Noam Dar is one of the most exciting and dynamic wrestlers on the UK independent scene. A regular on the cards of the top British promotions, he is a major draw. Having been seen on Challenge TV’s TNA British Boot Camp, there’s no doubt in our minds that with talent like his, Noam will soon be seen entertaining the fans on TV again before long.
You fought AJ Styles at an independent show but else who would you like to face?
It’s hard – there’s so many! When I wrestled Styles it was at a time when a lot of US wrestlers were coming over but not at that level and that made it quite rare. Now there’s guys at that level here on a regular basis because of how good the scene is. It’s great for us because we get to work with these people and make connections. If I had to pick from someone that’s current, it would be someone like Dean Ambrose or Daniel Bryan and of course John Cena. He’s a main eventer and that’s where you want to be!
Is it still your goal to get a contract with a major company?
100%. My main concern and short term goal is always to make sure that I’m having fun and keeping everything relative. I think people get unhappy with wrestling really easily because it’s so stressful and there’s so many elements to it. I was very anxious before British Boot Camp but I’m glad I did it and I had good fun. But long-term absolutely it’s to get a contract either in America or japan.
You have a traditional Israeli name and appear to be quite proud of your Israeli roots (you’ve been dubbed the ‘Israeli Icon’). Did you originally think of using a different name?
When I first started it was a benefit because it was a bit unique for British shows. I never really thought about changing it, I don’t think I could come up with a very convincing wrestling name in all honesty although there’s a few things I’ve tried. In the same respect I don’t ram it down people’s throats, I’m more than happy to have it as part of my representation in wrestling. As for the ‘Israeli Icon’, that’s not an official moniker – it was more of a tongue-in-cheek joke when I started. Like how if you met a Scottish wrestler, you’d call them the highland warrior. It’s not something I get called on a regular basis.
What are the top three UK Independent Promotions and where can people see you?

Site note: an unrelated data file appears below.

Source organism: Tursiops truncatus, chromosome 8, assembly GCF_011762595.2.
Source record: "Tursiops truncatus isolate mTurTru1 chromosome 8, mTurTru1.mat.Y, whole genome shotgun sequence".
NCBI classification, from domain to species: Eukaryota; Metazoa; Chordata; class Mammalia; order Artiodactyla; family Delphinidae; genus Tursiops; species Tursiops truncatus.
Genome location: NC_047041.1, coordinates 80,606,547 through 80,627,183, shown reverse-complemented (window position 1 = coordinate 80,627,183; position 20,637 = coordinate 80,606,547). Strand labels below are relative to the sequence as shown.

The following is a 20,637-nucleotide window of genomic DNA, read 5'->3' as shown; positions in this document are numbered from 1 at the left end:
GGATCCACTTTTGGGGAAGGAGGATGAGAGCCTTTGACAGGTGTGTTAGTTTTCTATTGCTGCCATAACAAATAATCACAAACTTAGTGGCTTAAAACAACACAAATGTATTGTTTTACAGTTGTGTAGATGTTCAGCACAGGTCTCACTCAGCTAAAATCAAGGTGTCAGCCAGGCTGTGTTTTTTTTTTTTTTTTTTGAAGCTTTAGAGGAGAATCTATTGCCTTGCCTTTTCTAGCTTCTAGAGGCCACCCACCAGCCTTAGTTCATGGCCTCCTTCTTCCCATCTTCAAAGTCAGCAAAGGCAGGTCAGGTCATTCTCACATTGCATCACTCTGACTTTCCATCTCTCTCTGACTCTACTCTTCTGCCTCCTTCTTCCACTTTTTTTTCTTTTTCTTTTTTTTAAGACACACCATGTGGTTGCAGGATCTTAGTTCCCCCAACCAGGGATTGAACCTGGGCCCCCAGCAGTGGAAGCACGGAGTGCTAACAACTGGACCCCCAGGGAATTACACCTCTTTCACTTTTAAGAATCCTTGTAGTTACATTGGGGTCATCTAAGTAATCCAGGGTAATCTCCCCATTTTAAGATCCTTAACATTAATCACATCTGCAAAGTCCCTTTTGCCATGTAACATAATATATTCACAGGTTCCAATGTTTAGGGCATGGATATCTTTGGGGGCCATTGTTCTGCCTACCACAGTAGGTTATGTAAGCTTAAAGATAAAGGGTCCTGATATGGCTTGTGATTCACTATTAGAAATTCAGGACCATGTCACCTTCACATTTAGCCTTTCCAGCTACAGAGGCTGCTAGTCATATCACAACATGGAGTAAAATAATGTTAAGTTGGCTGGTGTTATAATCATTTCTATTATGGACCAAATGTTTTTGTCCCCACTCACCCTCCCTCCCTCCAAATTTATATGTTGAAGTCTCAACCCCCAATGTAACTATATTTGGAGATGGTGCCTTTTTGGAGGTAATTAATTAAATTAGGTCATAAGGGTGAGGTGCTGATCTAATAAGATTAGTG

Well this is partly a bias answer although a professional one too based on the number of people they get and the quality of talents they have. For Scotland you’ve got ICW which everyone knows. For the Midlands and the North you’ve got Preston City Wrestling (PCW), then obviously Progress down in London in the Camden area. Each one has got a really strong following of core fans and they’re so different. I think I’m maybe the only guy that’s used actively on all three and so sees month-by-month what each is getting up to – and it gets better and better. Those are probably the three most regular places I’ll be but there’s so many other good companies.
You were a British Boot Camp finalist but who was the best not to make it through or not to appear?
I totally believe that Sha Samuels, if he’d have gone to America, would have won the whole competition. For me, he is so unique and such a throwback from the old era of wrestling whilst still so relevant. I just think he’s fantastic. As for someone not involved at all, I would say Zack Sabre but he’s tied up in Japan now. Sha’s my first choice.
You had to share a coach with the other Boot Camp finalists, who was the worst roommate?
Well, I knew what to expect and that Grado would be a nightmare. We’ve travelled together and stayed after shows for years and years and I know what he’s like – he’s a bum! Although I’m quite a messy bugger as well! We were lucky that all us finalists had known each other for so long. I’ve actually known Mark Andrews since before I started professional wrestling training because we used to do backyard wrestling and there was an online community. When we met up on the professional circuit, it was like, “Woah! What are you doing here!”. I’ve known them all for a while but obviously everyone gets on each other’s toes, that’s natural.
You’ve been wrestling some time, what’s the best rib you’ve seen?
This ties to TNA nicely. We don’t know for certain if it was a rib but it involved Mark Andrews – and as he won I can tell it. It was the night we all wrestled the TNA talent so obviously we’re all dead tense and nervous. We’re backstage by the guy that controls the music and gives us our cues and just standing watching things. I see Andrews burst out of the curtain when the music hits and he’d obviously been told to go but (MC) Jeremy Borash was still doing his off-air geeing up of the crowd and waiting for the cameras to come back on. Andrews had started making his entrance and was by this point already committed so he’s energetically bouncing down the ramp but there’s all these rednecks looking at him not knowing what’s happening! He still goes up top and poses but Borash is saying “…and we’ll be back on in 5”. Eventually Andrews gets in the ring and one of the guys comes and tells him they’ll have to start all over again! When he came back he had a red face and I was telling him to calm down but they have to do it again and obviously at this point the guy who controls the music is having a bit of a chuckle. So I’m thinking it was a rib!
What did it mean for you wrestling for TNA
I’m someone who doesn’t appreciate the gravity of something until it happens. As I say, I’m very short termist. I try to go day by day and weekend by weekend. Doing a show at the Hydro in Glasgow meant so much to me because the amount of shows Ive gone to there – not to do with wrestling but going to gigs with friends and all sorts. I couldn’t have imagined being on the card a year after having seen TNA there.